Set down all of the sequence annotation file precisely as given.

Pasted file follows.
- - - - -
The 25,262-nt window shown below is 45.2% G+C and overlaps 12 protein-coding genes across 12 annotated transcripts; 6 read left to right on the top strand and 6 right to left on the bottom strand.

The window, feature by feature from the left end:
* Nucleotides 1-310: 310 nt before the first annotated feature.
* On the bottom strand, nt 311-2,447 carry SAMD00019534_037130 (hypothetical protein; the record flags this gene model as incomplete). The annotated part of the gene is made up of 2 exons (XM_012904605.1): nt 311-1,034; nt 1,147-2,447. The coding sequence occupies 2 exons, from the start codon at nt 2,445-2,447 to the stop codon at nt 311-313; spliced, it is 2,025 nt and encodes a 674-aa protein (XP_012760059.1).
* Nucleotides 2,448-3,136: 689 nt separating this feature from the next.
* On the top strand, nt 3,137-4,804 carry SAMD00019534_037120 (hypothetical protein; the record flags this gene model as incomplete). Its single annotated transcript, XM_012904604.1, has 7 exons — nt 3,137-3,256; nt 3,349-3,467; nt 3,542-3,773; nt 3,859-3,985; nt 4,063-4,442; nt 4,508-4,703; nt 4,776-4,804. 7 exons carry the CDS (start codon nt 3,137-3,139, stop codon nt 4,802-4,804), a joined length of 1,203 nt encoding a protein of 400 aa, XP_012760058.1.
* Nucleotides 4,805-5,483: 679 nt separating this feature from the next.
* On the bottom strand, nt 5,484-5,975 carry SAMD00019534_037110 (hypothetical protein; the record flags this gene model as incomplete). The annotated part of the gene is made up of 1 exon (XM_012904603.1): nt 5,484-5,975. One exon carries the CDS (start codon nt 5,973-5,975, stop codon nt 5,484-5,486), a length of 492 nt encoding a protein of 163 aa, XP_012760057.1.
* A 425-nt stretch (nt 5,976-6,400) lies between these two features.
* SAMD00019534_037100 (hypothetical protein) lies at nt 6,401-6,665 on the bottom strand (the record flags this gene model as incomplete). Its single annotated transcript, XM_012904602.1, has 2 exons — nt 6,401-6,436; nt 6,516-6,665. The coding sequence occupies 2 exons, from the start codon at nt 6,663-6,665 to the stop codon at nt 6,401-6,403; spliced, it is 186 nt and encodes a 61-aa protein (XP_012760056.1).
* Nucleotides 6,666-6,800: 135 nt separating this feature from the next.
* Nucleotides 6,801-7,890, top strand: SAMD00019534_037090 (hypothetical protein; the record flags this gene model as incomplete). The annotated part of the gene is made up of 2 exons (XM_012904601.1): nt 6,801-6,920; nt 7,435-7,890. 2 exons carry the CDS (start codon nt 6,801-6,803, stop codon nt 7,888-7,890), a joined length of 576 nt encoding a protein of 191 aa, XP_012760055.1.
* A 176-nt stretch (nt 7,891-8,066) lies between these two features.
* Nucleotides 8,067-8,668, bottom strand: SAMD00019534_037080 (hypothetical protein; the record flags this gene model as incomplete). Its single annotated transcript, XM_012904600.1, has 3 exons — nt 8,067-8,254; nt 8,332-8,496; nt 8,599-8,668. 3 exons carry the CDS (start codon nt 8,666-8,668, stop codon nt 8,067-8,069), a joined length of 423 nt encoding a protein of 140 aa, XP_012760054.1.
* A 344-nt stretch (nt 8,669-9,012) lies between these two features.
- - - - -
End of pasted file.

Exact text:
The 25,262-nt window shown below is 45.2% G+C and overlaps 12 protein-coding genes across 12 annotated transcripts; 6 read left to right on the top strand and 6 right to left on the bottom strand.

The window, feature by feature from the left end:
* Nucleotides 1-310: 310 nt before the first annotated feature.
* On the bottom strand, nt 311-2,447 carry SAMD00019534_037130 (hypothetical protein; the record flags this gene model as incomplete). The annotated part of the gene is made up of 2 exons (XM_012904605.1): nt 311-1,034; nt 1,147-2,447. The coding sequence occupies 2 exons, from the start codon at nt 2,445-2,447 to the stop codon at nt 311-313; spliced, it is 2,025 nt and encodes a 674-aa protein (XP_012760059.1).
* Nucleotides 2,448-3,136: 689 nt separating this feature from the next.
* On the top strand, nt 3,137-4,804 carry SAMD00019534_037120 (hypothetical protein; the record flags this gene model as incomplete). Its single annotated transcript, XM_012904604.1, has 7 exons — nt 3,137-3,256; nt 3,349-3,467; nt 3,542-3,773; nt 3,859-3,985; nt 4,063-4,442; nt 4,508-4,703; nt 4,776-4,804. 7 exons carry the CDS (start codon nt 3,137-3,139, stop codon nt 4,802-4,804), a joined length of 1,203 nt encoding a protein of 400 aa, XP_012760058.1.
* Nucleotides 4,805-5,483: 679 nt separating this feature from the next.
* On the bottom strand, nt 5,484-5,975 carry SAMD00019534_037110 (hypothetical protein; the record flags this gene model as incomplete). The annotated part of the gene is made up of 1 exon (XM_012904603.1): nt 5,484-5,975. One exon carries the CDS (start codon nt 5,973-5,975, stop codon nt 5,484-5,486), a length of 492 nt encoding a protein of 163 aa, XP_012760057.1.
* A 425-nt stretch (nt 5,976-6,400) lies between these two features.
* SAMD00019534_037100 (hypothetical protein) lies at nt 6,401-6,665 on the bottom strand (the record flags this gene model as incomplete). Its single annotated transcript, XM_012904602.1, has 2 exons — nt 6,401-6,436; nt 6,516-6,665. The coding sequence occupies 2 exons, from the start codon at nt 6,663-6,665 to the stop codon at nt 6,401-6,403; spliced, it is 186 nt and encodes a 61-aa protein (XP_012760056.1).
* Nucleotides 6,666-6,800: 135 nt separating this feature from the next.
* Nucleotides 6,801-7,890, top strand: SAMD00019534_037090 (hypothetical protein; the record flags this gene model as incomplete). The annotated part of the gene is made up of 2 exons (XM_012904601.1): nt 6,801-6,920; nt 7,435-7,890. 2 exons carry the CDS (start codon nt 6,801-6,803, stop codon nt 7,888-7,890), a joined length of 576 nt encoding a protein of 191 aa, XP_012760055.1.
* A 176-nt stretch (nt 7,891-8,066) lies between these two features.
* Nucleotides 8,067-8,668, bottom strand: SAMD00019534_037080 (hypothetical protein; the record flags this gene model as incomplete). Its single annotated transcript, XM_012904600.1, has 3 exons — nt 8,067-8,254; nt 8,332-8,496; nt 8,599-8,668. 3 exons carry the CDS (start codon nt 8,666-8,668, stop codon nt 8,067-8,069), a joined length of 423 nt encoding a protein of 140 aa, XP_012760054.1.
* A 344-nt stretch (nt 8,669-9,012) lies between these two features.